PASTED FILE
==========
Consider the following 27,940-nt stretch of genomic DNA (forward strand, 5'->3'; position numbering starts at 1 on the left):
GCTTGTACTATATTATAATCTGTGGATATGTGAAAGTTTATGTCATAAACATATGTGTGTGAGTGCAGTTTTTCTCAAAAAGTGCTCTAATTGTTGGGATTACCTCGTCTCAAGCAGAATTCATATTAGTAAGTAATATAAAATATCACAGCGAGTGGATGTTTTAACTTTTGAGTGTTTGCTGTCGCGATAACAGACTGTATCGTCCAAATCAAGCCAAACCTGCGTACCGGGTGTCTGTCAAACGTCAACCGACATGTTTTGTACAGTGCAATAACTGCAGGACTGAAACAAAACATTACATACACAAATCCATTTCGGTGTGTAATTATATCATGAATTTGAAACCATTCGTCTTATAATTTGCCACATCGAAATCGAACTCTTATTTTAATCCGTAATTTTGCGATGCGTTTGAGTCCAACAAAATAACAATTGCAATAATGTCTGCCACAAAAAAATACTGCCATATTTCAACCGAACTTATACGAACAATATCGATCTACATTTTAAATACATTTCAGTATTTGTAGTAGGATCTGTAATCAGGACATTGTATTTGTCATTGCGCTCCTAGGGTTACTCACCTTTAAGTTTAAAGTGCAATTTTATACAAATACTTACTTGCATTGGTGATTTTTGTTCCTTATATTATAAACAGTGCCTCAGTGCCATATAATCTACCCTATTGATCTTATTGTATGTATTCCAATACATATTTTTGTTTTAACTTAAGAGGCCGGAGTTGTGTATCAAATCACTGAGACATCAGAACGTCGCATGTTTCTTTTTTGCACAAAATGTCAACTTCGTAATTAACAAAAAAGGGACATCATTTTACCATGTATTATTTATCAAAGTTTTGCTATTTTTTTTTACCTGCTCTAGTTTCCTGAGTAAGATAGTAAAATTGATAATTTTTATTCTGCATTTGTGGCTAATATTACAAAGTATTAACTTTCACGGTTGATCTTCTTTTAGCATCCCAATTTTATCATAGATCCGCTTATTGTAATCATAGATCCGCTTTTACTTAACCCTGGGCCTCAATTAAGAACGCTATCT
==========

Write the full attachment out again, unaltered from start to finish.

Consider the following 27,940-nt stretch of genomic DNA (forward strand, 5'->3'; position numbering starts at 1 on the left):
GCTTGTACTATATTATAATCTGTGGATATGTGAAAGTTTATGTCATAAACATATGTGTGTGAGTGCAGTTTTTCTCAAAAAGTGCTCTAATTGTTGGGATTACCTCGTCTCAAGCAGAATTCATATTAGTAAGTAATATAAAATATCACAGCGAGTGGATGTTTTAACTTTTGAGTGTTTGCTGTCGCGATAACAGACTGTATCGTCCAAATCAAGCCAAACCTGCGTACCGGGTGTCTGTCAAACGTCAACCGACATGTTTTGTACAGTGCAATAACTGCAGGACTGAAACAAAACATTACATACACAAATCCATTTCGGTGTGTAATTATATCATGAATTTGAAACCATTCGTCTTATAATTTGCCACATCGAAATCGAACTCTTATTTTAATCCGTAATTTTGCGATGCGTTTGAGTCCAACAAAATAACAATTGCAATAATGTCTGCCACAAAAAAATACTGCCATATTTCAACCGAACTTATACGAACAATATCGATCTACATTTTAAATACATTTCAGTATTTGTAGTAGGATCTGTAATCAGGACATTGTATTTGTCATTGCGCTCCTAGGGTTACTCACCTTTAAGTTTAAAGTGCAATTTTATACAAATACTTACTTGCATTGGTGATTTTTGTTCCTTATATTATAAACAGTGCCTCAGTGCCATATAATCTACCCTATTGATCTTATTGTATGTATTCCAATACATATTTTTGTTTTAACTTAAGAGGCCGGAGTTGTGTATCAAATCACTGAGACATCAGAACGTCGCATGTTTCTTTTTTGCACAAAATGTCAACTTCGTAATTAACAAAAAAGGGACATCATTTTACCATGTATTATTTATCAAAGTTTTGCTATTTTTTTTTACCTGCTCTAGTTTCCTGAGTAAGATAGTAAAATTGATAATTTTTATTCTGCATTTGTGGCTAATATTACAAAGTATTAACTTTCACGGTTGATCTTCTTTTAGCATCCCAATTTTATCATAGATCCGCTTATTGTAATCATAGATCCGCTTTTACTTAACCCTGGGCCTCAATTAAGAACGCTATCT